Dear Ms. Vicki,
I am begging for advice with a problem that is probably very common for military families. My husband works 10-12 hour days in a job he hates and for which he feels he is overqualified.
He comes home tired and frustrated. He only wants to lie in bed watching movies or playing video games. He is great with our two-year-old and doesn't mind letting her climb all over him.
The problem is the way he treats me when he is tired. Tonight, for example, he decided to take his dinner into our room to eat alone. I let him, but our daughter ran to him as soon as she was done.
When I joined them after doing the dishes, he started cursing at me, even calling me an "f*** b***" right in front of her! I tried to stay calm, but I told him he could never speak to me like that in front of her.
When I asked why he suddenly got so upset he said I was too stupid to understand -- going out of his way to use the F word three more times.
I am trying to be understanding of the way this stress affects him, recognizing when he is tired, and giving him space. There is simply no excuse for his taking it out on me. I am not feeling threatened or anything, but having been raised by a manipulative and verbally abusive father, I am very worried about our little girl seeing him treat me this way. This will affect her thoughts on relationships and marriage.
Worst of all, when I ask for an apology the day after this kind of temper tantrum, he refuses to apologize or acknowledge that he did anything wrong. He usually just gives me a sarcastic, "I'm sorry you feel so offended."
I am starting to wonder what more I can do, as he has stated that he will never go back to couples counseling. Where do I draw the line between supportive/committed wife and concerned mother?
Daddy Has Temper Tantrums
Let me get to the point really quick: Your husband is abusive toward you and his behavior is totally unacceptable.
How many people each day go to a stressful job they hate? Honestly, it’s probably millions of people.
How many of them come home and take their stress out on their wife and start swearing at her and belittling her because she enters the room? Probably less than one percent of those people.
Listen, your husband has a problem and I believe it goes much deeper than a stressful job. For example, he won’t accept responsibility for his behavior. He blames you for his actions. He refuses to consider counseling.
Something is terribly wrong and you say you don’t feel threatened? I’m not trying to come down hard on you, but you should feel threatened. I’m thinking because your father was verbally abusive maybe you are able to minimize your husband’s behavior in some way.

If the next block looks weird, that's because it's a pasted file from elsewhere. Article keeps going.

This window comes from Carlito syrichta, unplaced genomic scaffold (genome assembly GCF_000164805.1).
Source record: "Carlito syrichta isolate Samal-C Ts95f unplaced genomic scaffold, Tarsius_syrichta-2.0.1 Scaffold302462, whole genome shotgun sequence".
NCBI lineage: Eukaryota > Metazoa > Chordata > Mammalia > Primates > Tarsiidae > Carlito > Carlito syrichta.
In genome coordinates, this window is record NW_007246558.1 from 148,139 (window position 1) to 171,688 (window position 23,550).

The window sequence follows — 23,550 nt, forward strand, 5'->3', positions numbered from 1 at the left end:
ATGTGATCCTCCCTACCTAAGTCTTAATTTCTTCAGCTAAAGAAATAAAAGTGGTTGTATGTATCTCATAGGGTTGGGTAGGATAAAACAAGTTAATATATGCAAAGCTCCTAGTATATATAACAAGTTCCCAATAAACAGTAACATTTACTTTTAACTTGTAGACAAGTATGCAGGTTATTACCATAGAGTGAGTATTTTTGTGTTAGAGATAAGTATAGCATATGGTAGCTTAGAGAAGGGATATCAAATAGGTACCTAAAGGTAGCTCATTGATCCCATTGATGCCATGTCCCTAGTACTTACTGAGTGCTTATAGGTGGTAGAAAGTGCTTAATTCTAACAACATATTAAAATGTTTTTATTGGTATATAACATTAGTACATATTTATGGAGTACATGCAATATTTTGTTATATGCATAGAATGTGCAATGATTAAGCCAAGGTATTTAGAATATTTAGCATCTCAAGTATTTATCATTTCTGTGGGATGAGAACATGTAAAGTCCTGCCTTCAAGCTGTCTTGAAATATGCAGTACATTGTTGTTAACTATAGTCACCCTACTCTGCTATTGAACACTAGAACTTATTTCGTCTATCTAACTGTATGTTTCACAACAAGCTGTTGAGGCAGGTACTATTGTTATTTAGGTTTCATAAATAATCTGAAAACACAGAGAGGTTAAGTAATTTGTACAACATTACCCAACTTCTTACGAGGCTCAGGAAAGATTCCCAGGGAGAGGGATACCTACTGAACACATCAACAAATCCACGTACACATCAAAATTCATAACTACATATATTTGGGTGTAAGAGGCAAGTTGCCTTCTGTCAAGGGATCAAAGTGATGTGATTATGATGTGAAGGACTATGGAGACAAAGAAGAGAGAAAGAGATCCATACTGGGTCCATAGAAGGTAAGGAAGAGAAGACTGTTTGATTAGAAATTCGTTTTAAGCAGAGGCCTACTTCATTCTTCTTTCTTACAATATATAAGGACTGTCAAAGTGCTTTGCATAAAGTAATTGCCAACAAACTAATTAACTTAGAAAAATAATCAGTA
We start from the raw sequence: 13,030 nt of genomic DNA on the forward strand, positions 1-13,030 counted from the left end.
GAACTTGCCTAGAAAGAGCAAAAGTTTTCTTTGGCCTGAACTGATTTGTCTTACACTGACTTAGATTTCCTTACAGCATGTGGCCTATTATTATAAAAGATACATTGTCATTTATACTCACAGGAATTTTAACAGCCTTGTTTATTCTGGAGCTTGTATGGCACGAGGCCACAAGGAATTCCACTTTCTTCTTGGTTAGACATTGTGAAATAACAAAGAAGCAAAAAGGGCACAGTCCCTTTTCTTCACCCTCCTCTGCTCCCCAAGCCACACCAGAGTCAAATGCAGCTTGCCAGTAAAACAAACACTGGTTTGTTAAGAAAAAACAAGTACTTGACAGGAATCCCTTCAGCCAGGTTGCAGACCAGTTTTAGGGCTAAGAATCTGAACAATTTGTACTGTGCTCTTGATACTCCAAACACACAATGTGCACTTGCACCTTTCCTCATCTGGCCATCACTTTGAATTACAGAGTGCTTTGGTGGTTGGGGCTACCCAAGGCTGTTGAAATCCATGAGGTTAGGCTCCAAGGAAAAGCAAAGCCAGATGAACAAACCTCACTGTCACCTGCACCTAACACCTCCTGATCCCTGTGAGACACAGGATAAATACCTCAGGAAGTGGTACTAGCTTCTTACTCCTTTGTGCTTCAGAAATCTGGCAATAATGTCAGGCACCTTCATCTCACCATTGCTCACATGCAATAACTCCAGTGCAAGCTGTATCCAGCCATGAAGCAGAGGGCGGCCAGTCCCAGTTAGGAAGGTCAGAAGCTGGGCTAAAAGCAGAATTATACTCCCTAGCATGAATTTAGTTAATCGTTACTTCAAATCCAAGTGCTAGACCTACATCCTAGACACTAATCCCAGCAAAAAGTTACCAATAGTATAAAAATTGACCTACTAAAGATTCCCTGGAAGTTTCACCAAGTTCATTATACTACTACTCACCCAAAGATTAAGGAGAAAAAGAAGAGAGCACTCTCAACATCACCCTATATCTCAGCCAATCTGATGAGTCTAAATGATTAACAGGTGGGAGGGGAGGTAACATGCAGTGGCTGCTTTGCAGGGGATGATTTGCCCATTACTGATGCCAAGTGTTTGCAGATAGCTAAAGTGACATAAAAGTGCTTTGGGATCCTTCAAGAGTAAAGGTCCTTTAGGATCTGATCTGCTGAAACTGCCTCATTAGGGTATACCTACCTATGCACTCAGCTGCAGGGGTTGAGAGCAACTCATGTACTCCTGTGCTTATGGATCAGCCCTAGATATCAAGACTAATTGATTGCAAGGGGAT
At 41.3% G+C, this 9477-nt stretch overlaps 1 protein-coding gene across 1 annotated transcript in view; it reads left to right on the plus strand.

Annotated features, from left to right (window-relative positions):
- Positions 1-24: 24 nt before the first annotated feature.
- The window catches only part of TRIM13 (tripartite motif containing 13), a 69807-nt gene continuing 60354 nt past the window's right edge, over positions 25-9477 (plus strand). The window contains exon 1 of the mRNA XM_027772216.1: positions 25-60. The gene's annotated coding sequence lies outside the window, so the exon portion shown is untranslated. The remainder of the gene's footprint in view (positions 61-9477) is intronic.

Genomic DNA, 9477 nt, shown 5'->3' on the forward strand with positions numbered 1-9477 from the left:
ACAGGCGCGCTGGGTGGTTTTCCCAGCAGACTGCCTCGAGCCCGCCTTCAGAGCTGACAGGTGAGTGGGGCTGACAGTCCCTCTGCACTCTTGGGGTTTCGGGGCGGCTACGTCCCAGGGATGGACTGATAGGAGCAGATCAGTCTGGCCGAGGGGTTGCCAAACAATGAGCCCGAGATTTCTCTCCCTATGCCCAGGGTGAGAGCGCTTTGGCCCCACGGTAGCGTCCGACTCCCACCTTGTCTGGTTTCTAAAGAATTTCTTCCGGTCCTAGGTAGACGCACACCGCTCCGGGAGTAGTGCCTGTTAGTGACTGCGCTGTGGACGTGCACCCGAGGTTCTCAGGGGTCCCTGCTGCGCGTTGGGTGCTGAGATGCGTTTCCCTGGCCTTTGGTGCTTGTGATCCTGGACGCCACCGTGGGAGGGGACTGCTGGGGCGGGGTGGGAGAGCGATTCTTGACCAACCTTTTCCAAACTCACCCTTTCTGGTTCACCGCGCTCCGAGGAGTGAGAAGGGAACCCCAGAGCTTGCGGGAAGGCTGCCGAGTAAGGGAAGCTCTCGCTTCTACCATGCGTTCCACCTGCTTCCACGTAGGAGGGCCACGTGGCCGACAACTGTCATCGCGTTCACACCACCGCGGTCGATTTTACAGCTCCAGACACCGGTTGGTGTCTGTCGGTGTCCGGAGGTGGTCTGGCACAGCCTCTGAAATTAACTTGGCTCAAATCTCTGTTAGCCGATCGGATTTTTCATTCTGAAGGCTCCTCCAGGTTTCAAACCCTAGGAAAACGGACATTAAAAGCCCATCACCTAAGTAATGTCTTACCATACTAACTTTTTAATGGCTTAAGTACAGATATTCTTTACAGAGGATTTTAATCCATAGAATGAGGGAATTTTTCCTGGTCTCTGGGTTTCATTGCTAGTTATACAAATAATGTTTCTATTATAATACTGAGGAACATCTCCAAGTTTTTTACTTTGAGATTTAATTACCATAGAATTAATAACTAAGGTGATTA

To your credit, you are concerned about your daughter witnessing your husband’s behavior and you should be. Right now, you are walking around on eggshells so you don’t upset him.
Honestly, I think you have some decisions to make and you should ask yourself some questions. For one, why are you willing to stay with a man who treats you so terribly? Why are you willing to overlook his behavior and minimize it? What’s your definition of love?
You really have to take care of yourself and your daughter. That includes being with someone who respects and cherishes you. Let me know how you are doing when you have the time.
|Family and Spouse|
Ms. Vicki is a native of Dallas, is married to an active-duty Soldier and has three sons. She has a Master's of Science in Social Work from the University of Louisville, is a Licensed Clinical Social Worker and currently works as a therapist with military servicemembers and their families. She provides services for a wide array of concerns such as combat stress, PTSD, couples and marital problems, depression, grief and loss, stress and coping.
Ms. Vicki also writes an advice column "Dear Ms. Vicki" that appears in the Washington Times, the Fort Campbell Courier and the Heidelberg Herald Post. Ms. Vicki also hosts an internet radio show and blogs on her community site with the Washington Times. If you want to ask Ms. Vicki for advice about your military life, please email her at AskMsVicki@military-inc.com.
If you’ve ever read best-selling author John Gray’s book, Men Are from Mars, Women Are from Venus, then you know he believes communication styles between men and women differ significantly and it affects everything from emotional needs, to modes of behavior, to coping mechanisms and stress. He also claims these commonly occurring conflicts between men ... Continue Reading